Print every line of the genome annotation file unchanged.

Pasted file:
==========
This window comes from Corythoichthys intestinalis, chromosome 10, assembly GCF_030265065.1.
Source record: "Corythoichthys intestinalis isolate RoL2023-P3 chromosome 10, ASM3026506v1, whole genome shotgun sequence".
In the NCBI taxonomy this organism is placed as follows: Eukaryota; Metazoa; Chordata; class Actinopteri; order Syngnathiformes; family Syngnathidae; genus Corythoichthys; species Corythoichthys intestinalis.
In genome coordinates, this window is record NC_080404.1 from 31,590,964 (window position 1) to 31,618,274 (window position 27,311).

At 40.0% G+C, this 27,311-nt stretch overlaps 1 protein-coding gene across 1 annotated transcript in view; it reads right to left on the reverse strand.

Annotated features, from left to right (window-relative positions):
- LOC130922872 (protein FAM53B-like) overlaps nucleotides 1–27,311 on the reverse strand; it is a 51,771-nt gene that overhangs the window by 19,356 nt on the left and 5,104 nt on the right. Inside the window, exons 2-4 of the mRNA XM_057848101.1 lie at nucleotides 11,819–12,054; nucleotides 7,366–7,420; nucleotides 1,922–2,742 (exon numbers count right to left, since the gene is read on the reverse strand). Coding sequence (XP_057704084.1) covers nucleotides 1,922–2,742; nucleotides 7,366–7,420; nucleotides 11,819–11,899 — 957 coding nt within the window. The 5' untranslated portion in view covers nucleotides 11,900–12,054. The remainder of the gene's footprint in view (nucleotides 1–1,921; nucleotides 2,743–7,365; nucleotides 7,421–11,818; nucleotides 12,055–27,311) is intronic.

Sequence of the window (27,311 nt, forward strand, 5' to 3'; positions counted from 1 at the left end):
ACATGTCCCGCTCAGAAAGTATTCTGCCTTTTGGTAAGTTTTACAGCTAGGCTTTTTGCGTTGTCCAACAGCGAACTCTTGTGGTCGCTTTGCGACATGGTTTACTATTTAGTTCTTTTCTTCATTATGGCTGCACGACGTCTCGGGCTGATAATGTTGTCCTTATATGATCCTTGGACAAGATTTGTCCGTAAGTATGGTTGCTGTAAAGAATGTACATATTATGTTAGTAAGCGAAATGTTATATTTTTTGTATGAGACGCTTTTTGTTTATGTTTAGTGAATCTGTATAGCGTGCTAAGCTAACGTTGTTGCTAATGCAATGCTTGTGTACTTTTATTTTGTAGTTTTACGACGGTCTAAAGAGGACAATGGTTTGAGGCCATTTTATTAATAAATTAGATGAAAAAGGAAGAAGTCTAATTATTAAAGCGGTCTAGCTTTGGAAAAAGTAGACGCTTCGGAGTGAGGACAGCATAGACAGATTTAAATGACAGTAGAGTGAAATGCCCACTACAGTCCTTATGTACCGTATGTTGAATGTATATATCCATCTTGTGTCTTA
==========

This window comes from Corythoichthys intestinalis, chromosome 10, assembly GCF_030265065.1.
Source record: "Corythoichthys intestinalis isolate RoL2023-P3 chromosome 10, ASM3026506v1, whole genome shotgun sequence".
In the NCBI taxonomy this organism is placed as follows: Eukaryota; Metazoa; Chordata; class Actinopteri; order Syngnathiformes; family Syngnathidae; genus Corythoichthys; species Corythoichthys intestinalis.
In genome coordinates, this window is record NC_080404.1 from 31,590,964 (window position 1) to 31,618,274 (window position 27,311).

At 40.0% G+C, this 27,311-nt stretch overlaps 1 protein-coding gene across 1 annotated transcript in view; it reads right to left on the reverse strand.

Annotated features, from left to right (window-relative positions):
- LOC130922872 (protein FAM53B-like) overlaps nucleotides 1–27,311 on the reverse strand; it is a 51,771-nt gene that overhangs the window by 19,356 nt on the left and 5,104 nt on the right. Inside the window, exons 2-4 of the mRNA XM_057848101.1 lie at nucleotides 11,819–12,054; nucleotides 7,366–7,420; nucleotides 1,922–2,742 (exon numbers count right to left, since the gene is read on the reverse strand). Coding sequence (XP_057704084.1) covers nucleotides 1,922–2,742; nucleotides 7,366–7,420; nucleotides 11,819–11,899 — 957 coding nt within the window. The 5' untranslated portion in view covers nucleotides 11,900–12,054. The remainder of the gene's footprint in view (nucleotides 1–1,921; nucleotides 2,743–7,365; nucleotides 7,421–11,818; nucleotides 12,055–27,311) is intronic.

Sequence of the window (27,311 nt, forward strand, 5' to 3'; positions counted from 1 at the left end):
ACATGTCCCGCTCAGAAAGTATTCTGCCTTTTGGTAAGTTTTACAGCTAGGCTTTTTGCGTTGTCCAACAGCGAACTCTTGTGGTCGCTTTGCGACATGGTTTACTATTTAGTTCTTTTCTTCATTATGGCTGCACGACGTCTCGGGCTGATAATGTTGTCCTTATATGATCCTTGGACAAGATTTGTCCGTAAGTATGGTTGCTGTAAAGAATGTACATATTATGTTAGTAAGCGAAATGTTATATTTTTTGTATGAGACGCTTTTTGTTTATGTTTAGTGAATCTGTATAGCGTGCTAAGCTAACGTTGTTGCTAATGCAATGCTTGTGTACTTTTATTTTGTAGTTTTACGACGGTCTAAAGAGGACAATGGTTTGAGGCCATTTTATTAATAAATTAGATGAAAAAGGAAGAAGTCTAATTATTAAAGCGGTCTAGCTTTGGAAAAAGTAGACGCTTCGGAGTGAGGACAGCATAGACAGATTTAAATGACAGTAGAGTGAAATGCCCACTACAGTCCTTATGTACCGTATGTTGAATGTATATATCCATCTTGTGTCTTA